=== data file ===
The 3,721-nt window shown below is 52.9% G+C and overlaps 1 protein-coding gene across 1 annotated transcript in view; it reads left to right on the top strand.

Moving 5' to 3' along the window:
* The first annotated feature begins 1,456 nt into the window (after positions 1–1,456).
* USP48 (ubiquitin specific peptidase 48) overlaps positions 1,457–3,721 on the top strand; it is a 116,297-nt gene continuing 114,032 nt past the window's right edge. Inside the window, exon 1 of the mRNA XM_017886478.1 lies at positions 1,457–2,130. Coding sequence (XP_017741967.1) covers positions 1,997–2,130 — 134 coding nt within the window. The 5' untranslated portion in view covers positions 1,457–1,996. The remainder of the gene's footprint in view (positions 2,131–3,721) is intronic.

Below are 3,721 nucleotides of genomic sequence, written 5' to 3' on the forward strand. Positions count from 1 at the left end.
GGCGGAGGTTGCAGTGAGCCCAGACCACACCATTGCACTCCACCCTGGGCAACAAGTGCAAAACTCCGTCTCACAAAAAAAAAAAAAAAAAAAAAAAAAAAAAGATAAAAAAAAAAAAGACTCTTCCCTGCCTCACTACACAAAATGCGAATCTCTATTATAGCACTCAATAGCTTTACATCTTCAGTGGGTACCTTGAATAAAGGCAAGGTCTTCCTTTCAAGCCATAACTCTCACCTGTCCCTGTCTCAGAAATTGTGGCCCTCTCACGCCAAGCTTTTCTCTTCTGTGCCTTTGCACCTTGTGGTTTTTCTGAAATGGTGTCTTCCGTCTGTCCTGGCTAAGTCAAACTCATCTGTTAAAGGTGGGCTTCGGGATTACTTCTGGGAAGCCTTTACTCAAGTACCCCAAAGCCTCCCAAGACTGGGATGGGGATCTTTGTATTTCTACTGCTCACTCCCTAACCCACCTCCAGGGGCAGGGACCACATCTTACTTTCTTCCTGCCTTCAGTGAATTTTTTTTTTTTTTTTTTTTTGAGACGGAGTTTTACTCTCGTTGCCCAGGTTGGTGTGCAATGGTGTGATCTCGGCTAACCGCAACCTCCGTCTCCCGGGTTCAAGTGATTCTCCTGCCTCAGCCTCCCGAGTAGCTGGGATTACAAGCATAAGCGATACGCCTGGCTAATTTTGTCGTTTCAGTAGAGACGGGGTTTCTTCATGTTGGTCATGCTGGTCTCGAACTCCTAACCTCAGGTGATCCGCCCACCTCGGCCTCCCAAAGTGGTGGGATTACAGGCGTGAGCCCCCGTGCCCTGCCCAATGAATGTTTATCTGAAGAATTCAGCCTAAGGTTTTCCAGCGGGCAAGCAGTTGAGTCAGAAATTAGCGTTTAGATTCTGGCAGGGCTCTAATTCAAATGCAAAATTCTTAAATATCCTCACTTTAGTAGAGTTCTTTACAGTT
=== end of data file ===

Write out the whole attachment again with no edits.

The 3,721-nt window shown below is 52.9% G+C and overlaps 1 protein-coding gene across 1 annotated transcript in view; it reads left to right on the top strand.

Moving 5' to 3' along the window:
* The first annotated feature begins 1,456 nt into the window (after positions 1–1,456).
* USP48 (ubiquitin specific peptidase 48) overlaps positions 1,457–3,721 on the top strand; it is a 116,297-nt gene continuing 114,032 nt past the window's right edge. Inside the window, exon 1 of the mRNA XM_017886478.1 lies at positions 1,457–2,130. Coding sequence (XP_017741967.1) covers positions 1,997–2,130 — 134 coding nt within the window. The 5' untranslated portion in view covers positions 1,457–1,996. The remainder of the gene's footprint in view (positions 2,131–3,721) is intronic.

Below are 3,721 nucleotides of genomic sequence, written 5' to 3' on the forward strand. Positions count from 1 at the left end.
GGCGGAGGTTGCAGTGAGCCCAGACCACACCATTGCACTCCACCCTGGGCAACAAGTGCAAAACTCCGTCTCACAAAAAAAAAAAAAAAAAAAAAAAAAAAAAGATAAAAAAAAAAAAGACTCTTCCCTGCCTCACTACACAAAATGCGAATCTCTATTATAGCACTCAATAGCTTTACATCTTCAGTGGGTACCTTGAATAAAGGCAAGGTCTTCCTTTCAAGCCATAACTCTCACCTGTCCCTGTCTCAGAAATTGTGGCCCTCTCACGCCAAGCTTTTCTCTTCTGTGCCTTTGCACCTTGTGGTTTTTCTGAAATGGTGTCTTCCGTCTGTCCTGGCTAAGTCAAACTCATCTGTTAAAGGTGGGCTTCGGGATTACTTCTGGGAAGCCTTTACTCAAGTACCCCAAAGCCTCCCAAGACTGGGATGGGGATCTTTGTATTTCTACTGCTCACTCCCTAACCCACCTCCAGGGGCAGGGACCACATCTTACTTTCTTCCTGCCTTCAGTGAATTTTTTTTTTTTTTTTTTTTTGAGACGGAGTTTTACTCTCGTTGCCCAGGTTGGTGTGCAATGGTGTGATCTCGGCTAACCGCAACCTCCGTCTCCCGGGTTCAAGTGATTCTCCTGCCTCAGCCTCCCGAGTAGCTGGGATTACAAGCATAAGCGATACGCCTGGCTAATTTTGTCGTTTCAGTAGAGACGGGGTTTCTTCATGTTGGTCATGCTGGTCTCGAACTCCTAACCTCAGGTGATCCGCCCACCTCGGCCTCCCAAAGTGGTGGGATTACAGGCGTGAGCCCCCGTGCCCTGCCCAATGAATGTTTATCTGAAGAATTCAGCCTAAGGTTTTCCAGCGGGCAAGCAGTTGAGTCAGAAATTAGCGTTTAGATTCTGGCAGGGCTCTAATTCAAATGCAAAATTCTTAAATATCCTCACTTTAGTAGAGTTCTTTACAGTT